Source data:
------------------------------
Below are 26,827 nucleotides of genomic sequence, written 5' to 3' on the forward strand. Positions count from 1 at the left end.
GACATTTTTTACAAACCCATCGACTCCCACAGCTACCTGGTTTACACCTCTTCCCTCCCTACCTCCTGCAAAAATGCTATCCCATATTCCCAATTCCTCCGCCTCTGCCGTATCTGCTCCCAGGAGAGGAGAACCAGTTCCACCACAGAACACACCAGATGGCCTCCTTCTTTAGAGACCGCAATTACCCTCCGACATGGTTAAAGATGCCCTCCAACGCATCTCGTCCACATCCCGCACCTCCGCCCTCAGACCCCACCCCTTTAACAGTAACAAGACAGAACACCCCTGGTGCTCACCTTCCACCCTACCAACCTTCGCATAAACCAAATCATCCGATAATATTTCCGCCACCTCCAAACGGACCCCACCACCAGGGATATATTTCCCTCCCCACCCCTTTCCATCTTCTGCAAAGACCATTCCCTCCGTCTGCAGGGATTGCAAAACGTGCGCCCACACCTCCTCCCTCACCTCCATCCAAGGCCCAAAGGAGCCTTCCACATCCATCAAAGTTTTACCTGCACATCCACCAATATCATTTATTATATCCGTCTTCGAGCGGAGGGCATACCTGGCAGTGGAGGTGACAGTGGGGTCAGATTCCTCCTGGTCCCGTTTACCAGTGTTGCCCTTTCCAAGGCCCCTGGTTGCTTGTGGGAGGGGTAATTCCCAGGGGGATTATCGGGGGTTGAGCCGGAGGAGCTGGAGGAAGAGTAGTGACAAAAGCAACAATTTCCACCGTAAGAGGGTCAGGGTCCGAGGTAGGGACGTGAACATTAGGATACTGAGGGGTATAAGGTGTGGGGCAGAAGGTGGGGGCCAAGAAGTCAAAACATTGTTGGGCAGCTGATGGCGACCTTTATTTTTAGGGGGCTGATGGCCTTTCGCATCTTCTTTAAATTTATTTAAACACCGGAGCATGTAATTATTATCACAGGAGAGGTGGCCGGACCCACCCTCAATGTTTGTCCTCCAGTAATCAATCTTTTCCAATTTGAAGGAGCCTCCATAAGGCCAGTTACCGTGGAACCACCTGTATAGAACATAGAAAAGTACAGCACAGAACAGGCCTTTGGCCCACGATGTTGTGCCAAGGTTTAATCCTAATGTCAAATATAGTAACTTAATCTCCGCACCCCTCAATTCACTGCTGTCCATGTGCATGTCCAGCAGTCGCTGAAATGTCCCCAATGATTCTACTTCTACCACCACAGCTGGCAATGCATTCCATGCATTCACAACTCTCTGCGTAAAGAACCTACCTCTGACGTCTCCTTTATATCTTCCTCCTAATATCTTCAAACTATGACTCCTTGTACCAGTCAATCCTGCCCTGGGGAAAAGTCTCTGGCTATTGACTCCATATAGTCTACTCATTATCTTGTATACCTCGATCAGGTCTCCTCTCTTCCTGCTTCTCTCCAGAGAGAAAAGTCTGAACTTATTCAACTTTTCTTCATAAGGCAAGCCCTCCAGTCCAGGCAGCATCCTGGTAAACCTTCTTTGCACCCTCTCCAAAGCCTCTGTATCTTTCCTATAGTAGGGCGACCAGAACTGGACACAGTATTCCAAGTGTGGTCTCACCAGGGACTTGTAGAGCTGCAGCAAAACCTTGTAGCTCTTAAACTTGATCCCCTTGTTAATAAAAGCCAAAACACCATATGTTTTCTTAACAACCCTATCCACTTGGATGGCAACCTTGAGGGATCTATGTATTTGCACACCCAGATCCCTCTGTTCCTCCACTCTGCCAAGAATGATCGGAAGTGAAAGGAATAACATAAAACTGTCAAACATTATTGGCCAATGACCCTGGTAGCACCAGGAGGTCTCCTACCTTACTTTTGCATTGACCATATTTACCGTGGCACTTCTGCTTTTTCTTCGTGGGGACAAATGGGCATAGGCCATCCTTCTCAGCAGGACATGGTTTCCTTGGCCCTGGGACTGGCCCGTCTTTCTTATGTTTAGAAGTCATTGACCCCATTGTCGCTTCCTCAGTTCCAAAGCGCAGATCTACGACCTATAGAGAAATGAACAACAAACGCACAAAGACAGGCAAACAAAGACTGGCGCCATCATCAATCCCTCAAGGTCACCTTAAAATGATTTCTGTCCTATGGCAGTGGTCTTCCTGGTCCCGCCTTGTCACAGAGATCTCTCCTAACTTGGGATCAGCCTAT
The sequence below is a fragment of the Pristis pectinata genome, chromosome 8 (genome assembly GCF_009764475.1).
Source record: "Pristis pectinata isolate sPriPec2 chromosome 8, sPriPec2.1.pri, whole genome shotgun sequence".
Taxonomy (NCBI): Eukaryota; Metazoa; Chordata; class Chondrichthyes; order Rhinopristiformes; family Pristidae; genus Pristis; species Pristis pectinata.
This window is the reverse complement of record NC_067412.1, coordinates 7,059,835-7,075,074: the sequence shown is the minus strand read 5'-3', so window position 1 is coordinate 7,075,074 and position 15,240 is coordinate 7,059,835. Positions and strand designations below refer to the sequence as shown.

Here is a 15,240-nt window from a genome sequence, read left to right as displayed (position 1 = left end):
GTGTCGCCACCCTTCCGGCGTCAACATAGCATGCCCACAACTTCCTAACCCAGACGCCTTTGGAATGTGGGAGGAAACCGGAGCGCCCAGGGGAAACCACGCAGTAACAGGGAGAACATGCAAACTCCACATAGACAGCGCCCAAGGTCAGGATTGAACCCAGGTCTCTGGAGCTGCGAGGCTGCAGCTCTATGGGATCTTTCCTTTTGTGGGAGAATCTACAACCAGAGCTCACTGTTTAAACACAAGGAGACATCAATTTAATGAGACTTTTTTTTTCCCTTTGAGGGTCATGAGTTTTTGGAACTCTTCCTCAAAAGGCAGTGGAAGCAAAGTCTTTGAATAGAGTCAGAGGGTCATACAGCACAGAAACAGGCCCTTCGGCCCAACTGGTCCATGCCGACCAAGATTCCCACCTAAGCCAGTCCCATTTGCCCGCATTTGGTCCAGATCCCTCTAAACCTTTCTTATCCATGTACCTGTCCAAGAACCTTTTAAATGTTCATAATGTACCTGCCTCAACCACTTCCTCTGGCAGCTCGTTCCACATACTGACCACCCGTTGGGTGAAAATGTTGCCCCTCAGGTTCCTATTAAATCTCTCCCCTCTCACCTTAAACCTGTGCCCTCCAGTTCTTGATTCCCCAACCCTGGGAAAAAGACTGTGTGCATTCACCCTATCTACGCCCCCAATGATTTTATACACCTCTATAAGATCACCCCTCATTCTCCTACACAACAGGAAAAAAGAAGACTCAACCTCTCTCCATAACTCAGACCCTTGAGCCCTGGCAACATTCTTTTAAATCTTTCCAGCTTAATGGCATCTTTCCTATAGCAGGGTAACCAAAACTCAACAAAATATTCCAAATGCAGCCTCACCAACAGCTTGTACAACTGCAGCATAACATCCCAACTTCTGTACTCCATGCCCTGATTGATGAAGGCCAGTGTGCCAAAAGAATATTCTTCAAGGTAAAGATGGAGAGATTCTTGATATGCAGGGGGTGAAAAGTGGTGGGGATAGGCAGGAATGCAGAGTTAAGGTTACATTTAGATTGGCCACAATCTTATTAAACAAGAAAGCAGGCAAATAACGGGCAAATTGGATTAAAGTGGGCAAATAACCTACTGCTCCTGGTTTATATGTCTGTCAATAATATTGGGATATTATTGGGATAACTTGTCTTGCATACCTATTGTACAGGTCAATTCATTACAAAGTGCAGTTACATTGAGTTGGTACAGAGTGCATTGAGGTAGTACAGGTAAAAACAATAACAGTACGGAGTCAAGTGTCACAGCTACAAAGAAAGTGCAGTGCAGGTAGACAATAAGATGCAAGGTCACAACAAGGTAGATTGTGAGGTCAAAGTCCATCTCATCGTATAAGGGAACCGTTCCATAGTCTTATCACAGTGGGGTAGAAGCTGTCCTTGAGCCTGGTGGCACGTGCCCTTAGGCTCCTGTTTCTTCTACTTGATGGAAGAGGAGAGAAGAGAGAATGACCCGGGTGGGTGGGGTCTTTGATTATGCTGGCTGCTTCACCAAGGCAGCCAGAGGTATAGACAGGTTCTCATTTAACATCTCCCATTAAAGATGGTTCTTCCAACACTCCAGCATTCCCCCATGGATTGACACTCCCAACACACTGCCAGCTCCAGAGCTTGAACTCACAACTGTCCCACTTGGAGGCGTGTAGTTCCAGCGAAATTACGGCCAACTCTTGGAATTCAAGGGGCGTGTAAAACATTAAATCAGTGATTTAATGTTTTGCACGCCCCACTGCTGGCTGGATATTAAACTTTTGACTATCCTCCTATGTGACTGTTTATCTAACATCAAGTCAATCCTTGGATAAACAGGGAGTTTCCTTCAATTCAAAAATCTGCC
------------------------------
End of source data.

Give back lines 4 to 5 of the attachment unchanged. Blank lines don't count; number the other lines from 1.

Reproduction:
Source record: "Pristis pectinata isolate sPriPec2 chromosome 8, sPriPec2.1.pri, whole genome shotgun sequence".
Taxonomy (NCBI): Eukaryota; Metazoa; Chordata; class Chondrichthyes; order Rhinopristiformes; family Pristidae; genus Pristis; species Pristis pectinata.